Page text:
The process worked without a glitch until Donald Trump leapt far ahead of public opinion beginning in the summer of 2015, breaking from institutional party orthodoxy on several fronts — immigration, trade, and foreign policy — and in the process creating a public that approved of the change. At first, that left the institutional party confused, then in notional opposition, but then finally playing catch up as it sought to enforce the new dispensation. Now the institutional party responds to fully Trumpified public opinion on the right.
In comparison, Democrats have been much more cautious, far more wedded to the responsive, passive approach to public opinion. That's one way to understand Clintonism — as a form of Reaganism-lite, tailor-made to appeal to where the Democrats found public opinion in 1992, after three terms of GOP presidents. Even Barack Obama's presidency can be seen this way. It deployed much loftier rhetoric than Bill Clinton did in the '90s or Hillary Clinton would in 2016. But that rhetoric — with its talk of contentless change and vague focus on the person of Obama himself — didn't do much to create a public to support an ambitious left-of-center policy agenda.
Today, the Democrats are divided, with the left wing of the party, especially the presidential campaigns of Sens. Bernie Sanders (I-Vt.) and Elizabeth Warren (D-Mass.), eager to do the work of creating such a public, but much of the institutional party, along with Pelosi and the front-running campaign of Joe Biden, largely uninterested and sometimes downright resistant. (Strangely, Trump is such a forceful and polarizing figure that he appears to have done far more than the Democratic Party itself in creating a public on the left — with, for example, rising support for immigration most likely a function of a reaction of Trump’s cruelty and bigotry on the issue.)
And that brings us back to impeachment.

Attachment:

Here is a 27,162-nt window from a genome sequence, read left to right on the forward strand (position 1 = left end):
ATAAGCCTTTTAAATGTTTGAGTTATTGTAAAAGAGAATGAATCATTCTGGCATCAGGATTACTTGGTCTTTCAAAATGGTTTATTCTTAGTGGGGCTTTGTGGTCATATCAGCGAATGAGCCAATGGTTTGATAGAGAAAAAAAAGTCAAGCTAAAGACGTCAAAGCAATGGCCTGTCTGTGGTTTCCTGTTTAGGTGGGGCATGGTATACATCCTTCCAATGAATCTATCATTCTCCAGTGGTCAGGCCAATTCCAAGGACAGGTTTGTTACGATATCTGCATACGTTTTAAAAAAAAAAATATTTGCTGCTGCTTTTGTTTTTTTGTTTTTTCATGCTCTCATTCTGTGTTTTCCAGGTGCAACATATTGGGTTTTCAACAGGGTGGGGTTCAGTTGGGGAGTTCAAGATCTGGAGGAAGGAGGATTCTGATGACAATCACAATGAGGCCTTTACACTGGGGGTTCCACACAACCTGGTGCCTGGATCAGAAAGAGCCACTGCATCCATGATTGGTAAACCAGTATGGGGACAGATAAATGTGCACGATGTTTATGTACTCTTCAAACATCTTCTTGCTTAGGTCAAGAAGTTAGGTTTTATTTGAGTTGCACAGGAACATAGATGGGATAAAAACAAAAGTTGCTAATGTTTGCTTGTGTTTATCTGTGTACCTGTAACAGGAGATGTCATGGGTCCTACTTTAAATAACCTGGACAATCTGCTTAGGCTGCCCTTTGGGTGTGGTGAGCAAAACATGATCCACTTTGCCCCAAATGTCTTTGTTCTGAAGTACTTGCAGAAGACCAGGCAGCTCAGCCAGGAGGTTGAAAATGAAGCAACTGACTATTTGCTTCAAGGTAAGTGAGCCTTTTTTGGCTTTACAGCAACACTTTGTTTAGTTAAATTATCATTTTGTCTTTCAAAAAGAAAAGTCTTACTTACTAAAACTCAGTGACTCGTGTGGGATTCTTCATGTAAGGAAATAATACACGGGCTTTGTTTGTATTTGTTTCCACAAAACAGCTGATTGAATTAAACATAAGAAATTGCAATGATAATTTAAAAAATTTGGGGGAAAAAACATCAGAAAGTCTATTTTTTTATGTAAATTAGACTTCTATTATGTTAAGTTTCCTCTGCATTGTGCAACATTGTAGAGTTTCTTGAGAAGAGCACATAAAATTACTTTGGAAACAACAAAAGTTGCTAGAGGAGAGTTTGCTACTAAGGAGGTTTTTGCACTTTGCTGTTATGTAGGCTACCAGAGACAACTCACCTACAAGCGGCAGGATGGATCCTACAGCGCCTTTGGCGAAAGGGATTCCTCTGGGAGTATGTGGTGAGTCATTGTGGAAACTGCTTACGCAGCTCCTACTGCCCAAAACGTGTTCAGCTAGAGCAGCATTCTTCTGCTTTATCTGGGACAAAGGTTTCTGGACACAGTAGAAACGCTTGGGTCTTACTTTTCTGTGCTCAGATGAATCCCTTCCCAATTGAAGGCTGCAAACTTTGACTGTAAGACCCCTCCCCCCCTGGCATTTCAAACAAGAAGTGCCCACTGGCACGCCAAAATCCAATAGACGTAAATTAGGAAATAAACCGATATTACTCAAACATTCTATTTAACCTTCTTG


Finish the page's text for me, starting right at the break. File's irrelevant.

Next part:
It's true that at the moment, the Democratic Party's voters appear to be divided on whether to initiate impeachment proceedings against the president. But that didn't stop Warren from coming out early on in favor of doing precisely that. In the weeks since she made that calculation, her standing in the polls has slightly improved. There could of course be numerous reasons for that. But one of them may be that she took a risk and stuck to her guns, making the case for impeachment a part of her campaign and message to voters.
The very process of holding impeachment hearings and presenting evidence buried in the Mueller report would do the same thing on a much grander scale and before a vastly greater national audience. Would that buoy Trump's reelection prospects? Possibly. But it could also go the other way, persuading thousands and potentially millions of Americans — including even an indeterminate number of Republican senators — to ponder and judge harshly the actions of the president and his 2016 campaign.
Public opinion isn't static, and it isn't only changed by factors beyond the control of political actors. Those actors can help to bring about the change they seek with what they say and what they do — by using their political imaginations to paint a picture and invite voters to imagine it along with them. That isn't some esoteric, or even an especially controversial, political truth. It's a basic fact of democratic politics — though also one that too many powerful Democrats appear to have forgotten.